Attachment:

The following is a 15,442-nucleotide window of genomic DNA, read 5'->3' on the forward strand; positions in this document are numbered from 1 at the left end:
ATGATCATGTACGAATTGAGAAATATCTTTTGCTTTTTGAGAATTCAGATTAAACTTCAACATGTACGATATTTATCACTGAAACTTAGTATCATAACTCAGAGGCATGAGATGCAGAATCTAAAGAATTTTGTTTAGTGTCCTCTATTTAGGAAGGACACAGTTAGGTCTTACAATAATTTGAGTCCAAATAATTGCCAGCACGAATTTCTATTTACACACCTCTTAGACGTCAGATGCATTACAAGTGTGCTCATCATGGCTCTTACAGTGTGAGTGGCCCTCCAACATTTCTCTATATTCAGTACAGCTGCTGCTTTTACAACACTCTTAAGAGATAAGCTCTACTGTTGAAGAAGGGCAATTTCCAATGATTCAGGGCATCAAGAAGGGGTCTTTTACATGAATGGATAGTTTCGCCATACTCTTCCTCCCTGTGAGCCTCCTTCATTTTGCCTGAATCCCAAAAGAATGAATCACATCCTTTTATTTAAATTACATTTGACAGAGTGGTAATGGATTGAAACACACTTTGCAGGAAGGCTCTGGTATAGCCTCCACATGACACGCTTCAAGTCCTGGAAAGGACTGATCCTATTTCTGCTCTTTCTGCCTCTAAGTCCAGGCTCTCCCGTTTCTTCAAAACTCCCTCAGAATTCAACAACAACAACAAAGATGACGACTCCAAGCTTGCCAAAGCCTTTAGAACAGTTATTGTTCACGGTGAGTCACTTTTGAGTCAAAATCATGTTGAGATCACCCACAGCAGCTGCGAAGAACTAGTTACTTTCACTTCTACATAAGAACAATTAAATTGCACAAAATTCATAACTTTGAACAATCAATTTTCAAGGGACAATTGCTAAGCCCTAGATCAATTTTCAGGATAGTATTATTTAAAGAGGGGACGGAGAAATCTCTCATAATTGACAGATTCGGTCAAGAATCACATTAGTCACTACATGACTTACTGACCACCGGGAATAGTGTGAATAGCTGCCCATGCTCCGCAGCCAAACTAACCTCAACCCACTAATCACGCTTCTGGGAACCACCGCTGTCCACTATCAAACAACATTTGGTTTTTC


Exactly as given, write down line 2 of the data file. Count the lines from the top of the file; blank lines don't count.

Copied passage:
ATGATCATGTACGAATTGAGAAATATCTTTTGCTTTTTGAGAATTCAGATTAAACTTCAACATGTACGATATTTATCACTGAAACTTAGTATCATAACTCAGAGGCATGAGATGCAGAATCTAAAGAATTTTGTTTAGTGTCCTCTATTTAGGAAGGACACAGTTAGGTCTTACAATAATTTGAGTCCAAATAATTGCCAGCACGAATTTCTATTTACACACCTCTTAGACGTCAGATGCATTACAAGTGTGCTCATCATGGCTCTTACAGTGTGAGTGGCCCTCCAACATTTCTCTATATTCAGTACAGCTGCTGCTTTTACAACACTCTTAAGAGATAAGCTCTACTGTTGAAGAAGGGCAATTTCCAATGATTCAGGGCATCAAGAAGGGGTCTTTTACATGAATGGATAGTTTCGCCATACTCTTCCTCCCTGTGAGCCTCCTTCATTTTGCCTGAATCCCAAAAGAATGAATCACATCCTTTTATTTAAATTACATTTGACAGAGTGGTAATGGATTGAAACACACTTTGCAGGAAGGCTCTGGTATAGCCTCCACATGACACGCTTCAAGTCCTGGAAAGGACTGATCCTATTTCTGCTCTTTCTGCCTCTAAGTCCAGGCTCTCCCGTTTCTTCAAAACTCCCTCAGAATTCAACAACAACAACAAAGATGACGACTCCAAGCTTGCCAAAGCCTTTAGAACAGTTATTGTTCACGGTGAGTCACTTTTGAGTCAAAATCATGTTGAGATCACCCACAGCAGCTGCGAAGAACTAGTTACTTTCACTTCTACATAAGAACAATTAAATTGCACAAAATTCATAACTTTGAACAATCAATTTTCAAGGGACAATTGCTAAGCCCTAGATCAATTTTCAGGATAGTATTATTTAAAGAGGGGACGGAGAAATCTCTCATAATTGACAGATTCGGTCAAGAATCACATTAGTCACTACATGACTTACTGACCACCGGGAATAGTGTGAATAGCTGCCCATGCTCCGCAGCCAAACTAACCTCAACCCACTAATCACGCTTCTGGGAACCACCGCTGTCCACTATCAAACAACATTTGGTTTTTC